Long uphill fight to make progress
As if it wasn’t bad enough that Indonesia’s parliament just voted to curtail democracy at the grass roots level, the Indonesian police have banned the democratic right to protest against the move at an international forum on democracy the government is hosting on the island of Bali.
That’s almost as absurd as the military’s insistence in Thailand that it intervened to save democracy.
Nearly two decades into the twenty-first century, the struggle for democracy in Southeast Asia continues to battle strong headwinds. Sometimes, as in Thailand where the military seized power last May, this has resulted in a complete reversal of course.
In Indonesia, where for the first time one popularly president will shortly transfer power to another as a result of free and mostly fair elections, the sudden course correction forced by a parliament dominated by conservative forces has everyone spooked and worried for the future. Will the long journey from darkness into light ever be smooth?
A wise and experienced politician in the region once said that the struggle for freedom was like driving a car uphill and that he could not envision ever being able to take his foot off the gas.
Arguably, this is a useful piece of advice for democrats everywhere, but it is particularly instructive in Southeast Asia where three generations of activists have been imprisoned, tortured or killed for their belief in freedom since the end of the colonial era only to see their countries lurch from the triumph of people’s power to betrayal and regression.
It’s not quite the same in other parts of the globe where democracy was fought for and flowered over a similar period. Transitions are real and sustained. In Chile and Argentina, the victims of repression are at last receiving justice. Kenya’s indicted president recently showed up at the International Criminal Court.
Here in Southeast Asia the word ‘transition’ imparts more ambiguity. Power changes hands more easily, but remains concentrated in the hands of the few. No attempt to eradicate corruption goes beyond scratching the surface and punishing the minnows. Impunity prevails, as victims of political repression are asked to bury the past to avoid opening up old wounds.
Thus while Indonesians celebrate the election of a new kind of grass-roots politician as president, a man who supposedly cares for the people, the atrocities of past violence since the 1960s, in which as many as two million Indonesians were killed, were not even considered important enough by anyone to be featured in the campaign.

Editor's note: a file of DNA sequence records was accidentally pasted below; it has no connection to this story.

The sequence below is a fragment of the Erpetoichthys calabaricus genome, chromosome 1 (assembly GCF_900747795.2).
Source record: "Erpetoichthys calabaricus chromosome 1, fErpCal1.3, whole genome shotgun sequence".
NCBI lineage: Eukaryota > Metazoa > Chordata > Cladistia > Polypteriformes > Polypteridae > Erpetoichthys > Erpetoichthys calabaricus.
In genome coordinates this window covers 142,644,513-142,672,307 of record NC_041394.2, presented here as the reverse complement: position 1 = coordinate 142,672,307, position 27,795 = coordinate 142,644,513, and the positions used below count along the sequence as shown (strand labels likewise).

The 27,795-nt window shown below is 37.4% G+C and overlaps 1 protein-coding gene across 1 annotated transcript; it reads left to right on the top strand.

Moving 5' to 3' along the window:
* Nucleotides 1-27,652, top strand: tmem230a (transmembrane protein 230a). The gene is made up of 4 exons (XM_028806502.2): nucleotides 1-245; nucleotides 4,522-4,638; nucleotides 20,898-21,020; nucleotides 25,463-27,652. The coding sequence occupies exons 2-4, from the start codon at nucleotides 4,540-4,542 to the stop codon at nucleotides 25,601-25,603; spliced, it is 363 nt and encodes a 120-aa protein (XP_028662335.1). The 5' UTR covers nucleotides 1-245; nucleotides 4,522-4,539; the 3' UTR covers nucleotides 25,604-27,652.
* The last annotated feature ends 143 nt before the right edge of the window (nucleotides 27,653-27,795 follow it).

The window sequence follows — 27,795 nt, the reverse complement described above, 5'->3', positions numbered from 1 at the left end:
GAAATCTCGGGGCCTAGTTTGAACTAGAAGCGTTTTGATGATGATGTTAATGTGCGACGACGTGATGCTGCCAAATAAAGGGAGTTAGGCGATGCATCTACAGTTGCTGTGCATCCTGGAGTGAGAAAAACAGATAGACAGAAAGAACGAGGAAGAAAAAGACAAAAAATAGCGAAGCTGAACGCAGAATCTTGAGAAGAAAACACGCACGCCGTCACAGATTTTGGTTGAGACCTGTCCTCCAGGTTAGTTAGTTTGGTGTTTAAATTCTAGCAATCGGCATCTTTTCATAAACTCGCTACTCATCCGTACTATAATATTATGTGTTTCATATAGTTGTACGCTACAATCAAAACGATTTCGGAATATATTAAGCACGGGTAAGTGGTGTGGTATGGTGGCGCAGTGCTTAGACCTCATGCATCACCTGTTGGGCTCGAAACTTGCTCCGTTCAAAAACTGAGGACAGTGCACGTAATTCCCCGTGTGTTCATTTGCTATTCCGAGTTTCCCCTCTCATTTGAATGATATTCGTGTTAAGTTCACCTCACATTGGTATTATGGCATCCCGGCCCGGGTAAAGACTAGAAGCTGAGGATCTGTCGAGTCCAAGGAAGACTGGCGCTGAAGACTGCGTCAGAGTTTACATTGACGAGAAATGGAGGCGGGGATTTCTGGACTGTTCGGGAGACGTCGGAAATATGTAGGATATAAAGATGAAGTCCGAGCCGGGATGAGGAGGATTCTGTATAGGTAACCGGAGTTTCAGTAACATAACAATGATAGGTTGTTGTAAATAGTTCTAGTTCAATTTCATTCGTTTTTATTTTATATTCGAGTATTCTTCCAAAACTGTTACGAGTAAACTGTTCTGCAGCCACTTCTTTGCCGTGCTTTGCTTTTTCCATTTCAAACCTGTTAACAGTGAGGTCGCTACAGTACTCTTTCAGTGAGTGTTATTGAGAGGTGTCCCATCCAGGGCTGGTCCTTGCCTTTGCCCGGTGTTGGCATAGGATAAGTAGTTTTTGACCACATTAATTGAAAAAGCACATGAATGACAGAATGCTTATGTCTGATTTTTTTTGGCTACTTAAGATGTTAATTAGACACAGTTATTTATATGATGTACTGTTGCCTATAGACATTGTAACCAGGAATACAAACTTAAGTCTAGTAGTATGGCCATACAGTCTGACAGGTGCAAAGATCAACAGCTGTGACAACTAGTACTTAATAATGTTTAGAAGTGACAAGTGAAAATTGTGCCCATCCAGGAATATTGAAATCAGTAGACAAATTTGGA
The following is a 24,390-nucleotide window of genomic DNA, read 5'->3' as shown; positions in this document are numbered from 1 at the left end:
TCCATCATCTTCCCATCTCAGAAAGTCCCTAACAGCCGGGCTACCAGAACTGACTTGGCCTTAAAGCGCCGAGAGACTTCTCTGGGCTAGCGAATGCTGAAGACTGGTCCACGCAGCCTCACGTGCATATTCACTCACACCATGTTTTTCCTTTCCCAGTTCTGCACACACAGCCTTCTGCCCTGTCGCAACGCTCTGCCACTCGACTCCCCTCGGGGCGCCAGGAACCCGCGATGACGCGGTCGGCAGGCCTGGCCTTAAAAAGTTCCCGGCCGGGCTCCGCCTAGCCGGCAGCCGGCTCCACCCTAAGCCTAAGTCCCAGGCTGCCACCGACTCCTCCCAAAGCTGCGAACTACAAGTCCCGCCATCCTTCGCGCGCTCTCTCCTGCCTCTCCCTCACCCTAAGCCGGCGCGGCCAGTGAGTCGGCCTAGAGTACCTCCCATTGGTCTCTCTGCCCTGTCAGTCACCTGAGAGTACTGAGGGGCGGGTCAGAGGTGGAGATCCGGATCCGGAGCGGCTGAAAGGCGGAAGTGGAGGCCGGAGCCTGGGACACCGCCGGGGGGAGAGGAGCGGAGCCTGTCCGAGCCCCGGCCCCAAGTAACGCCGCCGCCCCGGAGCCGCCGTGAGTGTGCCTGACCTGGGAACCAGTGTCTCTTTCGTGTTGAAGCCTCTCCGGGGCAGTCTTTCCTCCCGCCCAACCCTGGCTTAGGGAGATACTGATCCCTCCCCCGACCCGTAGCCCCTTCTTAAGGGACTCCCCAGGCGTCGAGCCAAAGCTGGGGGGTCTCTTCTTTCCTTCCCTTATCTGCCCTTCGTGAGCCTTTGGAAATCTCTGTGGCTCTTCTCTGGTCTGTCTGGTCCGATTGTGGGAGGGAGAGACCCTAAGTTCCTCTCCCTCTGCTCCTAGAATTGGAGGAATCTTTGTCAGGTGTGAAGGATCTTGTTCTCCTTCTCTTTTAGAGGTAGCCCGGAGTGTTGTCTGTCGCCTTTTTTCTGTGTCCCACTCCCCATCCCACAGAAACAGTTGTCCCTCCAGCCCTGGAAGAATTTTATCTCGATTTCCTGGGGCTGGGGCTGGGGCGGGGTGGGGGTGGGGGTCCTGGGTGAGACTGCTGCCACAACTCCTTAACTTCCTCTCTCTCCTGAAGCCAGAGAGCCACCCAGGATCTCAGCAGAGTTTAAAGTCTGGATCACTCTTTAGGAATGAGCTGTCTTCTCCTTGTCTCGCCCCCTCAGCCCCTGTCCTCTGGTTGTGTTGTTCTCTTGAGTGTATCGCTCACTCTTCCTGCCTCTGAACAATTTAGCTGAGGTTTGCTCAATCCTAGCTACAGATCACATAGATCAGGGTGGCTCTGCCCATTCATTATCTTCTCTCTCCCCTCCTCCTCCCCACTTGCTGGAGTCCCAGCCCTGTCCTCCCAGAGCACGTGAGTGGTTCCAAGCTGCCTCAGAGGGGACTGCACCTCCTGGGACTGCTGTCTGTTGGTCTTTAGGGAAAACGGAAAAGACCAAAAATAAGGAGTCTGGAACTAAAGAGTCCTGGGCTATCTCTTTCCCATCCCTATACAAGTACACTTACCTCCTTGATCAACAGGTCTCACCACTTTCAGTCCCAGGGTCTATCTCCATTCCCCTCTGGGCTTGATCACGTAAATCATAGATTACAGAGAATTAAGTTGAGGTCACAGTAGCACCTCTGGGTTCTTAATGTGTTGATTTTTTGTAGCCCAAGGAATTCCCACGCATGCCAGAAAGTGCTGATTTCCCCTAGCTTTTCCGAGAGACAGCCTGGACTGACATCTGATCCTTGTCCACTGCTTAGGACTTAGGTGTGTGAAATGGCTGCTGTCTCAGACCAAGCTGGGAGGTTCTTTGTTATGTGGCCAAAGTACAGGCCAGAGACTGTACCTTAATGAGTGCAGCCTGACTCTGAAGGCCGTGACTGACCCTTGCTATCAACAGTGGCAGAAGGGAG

The developed West cheers the outcomes it likes best, which are usually tidy and good for business. China’s influence now looms larger in Southeast Asia as good roads and high-speed railways start to pierce once remote borderlands. Chinese trade and investment as well as strategic support finds firmer footing in places where democracy is in deficit.
As a result, the United States, whose aim is to stem the tide of Chinese influence supposedly in the name of freedom, is forced to turn a blind eye to human rights abuses in order to shore up old alliances and build new ones, as in the case of Vietnam where the Obama administration has just announced the relaxing of a ban on the sale of lethal arms.
Meanwhile, civil society perpetually struggles to be heard across the region. Noisy activists are either jailed or disappeared – as was the allegedly the case for environmental activists recently in Thailand and Laos. The public airing of injustice or inequality is often deemed unpatriotic or economically inconvenient.
Although, in a stunning challenge to this, a group of Cambodians have filed a case with the International Criminal Court alleging that “the ruling elite have illegally seized and re-allocated millions of hectares of valuable land from poor Cambodians for exploitation or speculation by its members and foreign investors.”
Points of light pierce the murky democratic dawn, but little more. Meanwhile, in Thailand martial law remains in force and it is illegal for more than five people to gather – even lone protestors eating sandwiches have been arrested. In Myanmar, a where democratic transition is said to be in full swing, journalists are subject to prosecution and are sentenced to hard labour.
Later this month a Malaysian court will likely jail the country’s opposition leader Anwar Ibrahim, whose party won the popular vote in the last election. And Indonesian lawmakers consider that after almost a decade of popularly elected mayors and district officials, it is time to reverse course and have them appointed.
It’s not as if people are demanding all that much change. One former official from Myanmar speaking at a conference of civil society actors in Bali ahead of the heavily guarded Bali Democracy Forum put it like this: what people want is a government that is capable, efficient, accessible, caring, responsive and, if possible, replaceable.
However, for established elites in the region it’s that last point about a genuine democratic system that is hardest to swallow. Power can be responsibly wielded, even in the name of the people, but is not easily surrendered. As former Indonesian President Megawati Sukarnoputri once told a journalist colleague, all that is required is to let a little light into the system.